Romantic Gesturing

Ella Dawson
Jun 2, 2016 · 5 min read
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I had the line down perfect. I’d been refining exactly what I wanted to say since September when he put on his beaten-up sneakers on the bedroom floor and kissed me goodbye. I watched him walk away from the window, memorized his defeated gait, pressed my hand to the glass and thought the year starts now. We were broken up but love doesn’t go anywhere. Love has no reason to respect passports or abroad programs, graduations or career changes. Neither of us would have chosen this and so I started practicing what I would say to win him back when the time came that he was right in front of me again.

I planned my outfit too. I ordered a loose pink cardigan and paid to have old-fashioned Hollywood curls fussed into my long hair. I slid on cowboy boots and printed my Amtrak ticket and told anyone who would listen that I was “romantic gesturing.” Friends and co-workers looked at me with soft concern, unsure if I was immaturely deluded or just one of those lucky people for whom everything worked out. But I’m not a deluded person, I’m practical to a fault. The facts were on my side, after all: he had invited me to visit him. Why would he do that if he didn’t want to see me again? Why would we not be together if we loved each other and there were no separate continents claiming us as their own?

He was waiting for me in the station, just outside my track — I noticed with a heart-stop that he was all dressed up. Our hug was tight enough to crack bone, each second making up for a wasted day apart. I was so goddamn nervous and we sat outside in the humidity eating McDonalds and waiting for it to finally start raining. On the walk back to his apartment, he pulled me to him by the belt loop, mid-sentence. That kiss was a year overdue. Later he told me that he had kissed everyone like he was kissing me and I thought ah ha, I was right. First loves, they never really end. They grow with you under your breastbone, keeping you modest, keeping you warm.

We found a restaurant with outdoor seating for dinner and I was still drunk on his face. I wanted to hold it between my hands and just stare at his familiar scars and wide, young eyes. I wanted to tell him everything of the year he’d missed, the family strife, the writer’s block, the Internet fame. I wanted to tell him about my mentor, a regal woman with unending kindness and generosity like she was the social media editor of some distant kingdom. I wanted to tell him about the city where I lived now, how my borough is full of so many more trees than I’d expected. I wanted to tell him what I’d learned about myself, about the woman I could feel myself becoming like an early twenties growth spurt. I wanted to tell him all of this and ask how that sounded to him — could he see himself buying Diet Coke at the corner bodega and learning the rhythm of Grand Central? Could he find a home in my new skin? Was I enough of the girl he had loved then to be the woman he fought for now?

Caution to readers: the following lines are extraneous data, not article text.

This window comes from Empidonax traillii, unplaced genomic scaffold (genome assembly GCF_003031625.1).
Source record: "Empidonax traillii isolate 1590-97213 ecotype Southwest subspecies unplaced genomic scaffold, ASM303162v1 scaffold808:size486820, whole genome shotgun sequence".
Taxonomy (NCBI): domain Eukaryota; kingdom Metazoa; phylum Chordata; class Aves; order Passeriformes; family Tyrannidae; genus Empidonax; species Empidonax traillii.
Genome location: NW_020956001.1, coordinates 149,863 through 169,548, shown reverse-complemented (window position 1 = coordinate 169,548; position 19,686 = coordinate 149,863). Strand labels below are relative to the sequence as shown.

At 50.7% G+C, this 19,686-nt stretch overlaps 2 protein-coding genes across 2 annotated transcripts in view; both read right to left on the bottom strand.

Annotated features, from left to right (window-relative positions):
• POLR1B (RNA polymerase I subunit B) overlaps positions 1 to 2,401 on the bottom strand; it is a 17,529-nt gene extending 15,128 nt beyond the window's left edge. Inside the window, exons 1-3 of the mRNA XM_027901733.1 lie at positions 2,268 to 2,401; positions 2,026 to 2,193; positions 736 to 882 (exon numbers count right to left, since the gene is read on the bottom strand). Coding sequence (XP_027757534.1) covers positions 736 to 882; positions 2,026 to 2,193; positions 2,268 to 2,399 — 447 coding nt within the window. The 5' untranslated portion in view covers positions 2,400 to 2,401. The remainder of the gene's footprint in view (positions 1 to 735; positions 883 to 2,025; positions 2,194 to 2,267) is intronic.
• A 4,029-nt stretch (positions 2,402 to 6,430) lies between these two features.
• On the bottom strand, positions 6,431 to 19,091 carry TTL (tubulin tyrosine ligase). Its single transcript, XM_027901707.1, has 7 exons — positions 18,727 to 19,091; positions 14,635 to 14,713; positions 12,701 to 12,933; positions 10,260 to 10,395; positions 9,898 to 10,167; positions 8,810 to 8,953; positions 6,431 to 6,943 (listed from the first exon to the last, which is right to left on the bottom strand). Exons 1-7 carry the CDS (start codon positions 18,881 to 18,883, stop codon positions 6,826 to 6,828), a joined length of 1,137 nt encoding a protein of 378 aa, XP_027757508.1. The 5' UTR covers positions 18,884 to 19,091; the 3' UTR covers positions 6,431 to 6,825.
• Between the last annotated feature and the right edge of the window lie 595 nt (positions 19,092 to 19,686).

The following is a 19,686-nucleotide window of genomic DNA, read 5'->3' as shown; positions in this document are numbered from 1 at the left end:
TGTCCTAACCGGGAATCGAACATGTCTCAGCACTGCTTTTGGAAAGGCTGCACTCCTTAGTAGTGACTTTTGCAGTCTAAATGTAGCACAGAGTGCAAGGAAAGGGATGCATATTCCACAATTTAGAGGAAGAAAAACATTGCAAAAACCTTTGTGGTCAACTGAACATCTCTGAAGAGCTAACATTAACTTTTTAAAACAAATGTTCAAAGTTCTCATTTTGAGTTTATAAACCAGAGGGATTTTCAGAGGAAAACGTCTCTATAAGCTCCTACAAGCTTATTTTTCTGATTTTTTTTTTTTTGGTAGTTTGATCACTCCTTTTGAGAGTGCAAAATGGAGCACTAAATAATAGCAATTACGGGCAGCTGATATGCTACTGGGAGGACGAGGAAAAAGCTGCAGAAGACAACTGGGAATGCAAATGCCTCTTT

When the opportunity to say it finally came, I was shaking. I couldn’t look at him, my eyes fixed on the tiny flickering candle on the restaurant table. “The only thing scarier than telling someone you love them… is telling them that you still love them.”

He looked at me and I realized I never prepared for how he would respond, not once. I never anticipated the face fall, the exhausted pain of a boy who had worked so hard to honor practicality above his heart. He asked me how long I’d been writing that line, an Ella Dawson classic, and I felt that terrifying lurch of forgetting the last step of the stairs in the dark and falling forward with nothing to catch you. I still love you, of course I still love you, but…

I never wrote about it. I told myself it was out of respect for him and for the relationship we had—no reason to sully all those months of partnership with an unnecessary epilogue all because I had gotten carried away and read non-existent constellations into our occasional Facebook chats. No need to put us both through the details of a conversation neither of us wants to remember.

But that’s a lie, because I never even wrote about it for myself. That section in my diary is a huge blank despite the copious pages I’d spent planning it before. It’s hard not to think of it as a failure. I understand — cognitively, if never emotionally — why he made the right decision for both of us, why it wouldn’t work. Knowing it was right doesn’t make the memory any less embarrassing. I cried in front of him a lot that weekend, couldn’t seem to catch my breath. It wasn’t dignified.

But all those months of pure confidence, of brazen faith that love finds a way… I am told so often that I am brave for how much I put myself out there in my activist work, but that day was the bravest I’ve ever been. And the stupidest, maybe. I don’t regret it. Sometimes you need to re-break bones that healed wrong, and if I hadn’t told him how I felt, I would have carried what could have been with me for the rest of my life.

Love doesn’t care about logic or fairness or pride. Love is the biggest risk I will ever take, and I choose it again and again and again. What else do you do for the man you love but fight for him? What else do you do but book a ticket and put it all on the line, your dignity, your savings, the risk of being hurt again? I never felt like I had a choice. And I’ve never been more myself than I was in that moment, stripped raw to the emotional bone, offering my whole heart to someone who deserved it but couldn’t accept it. I’ve spent so long trying to forget that conversation and I know I never will. That’s the woman I am. She does what she needs to do.

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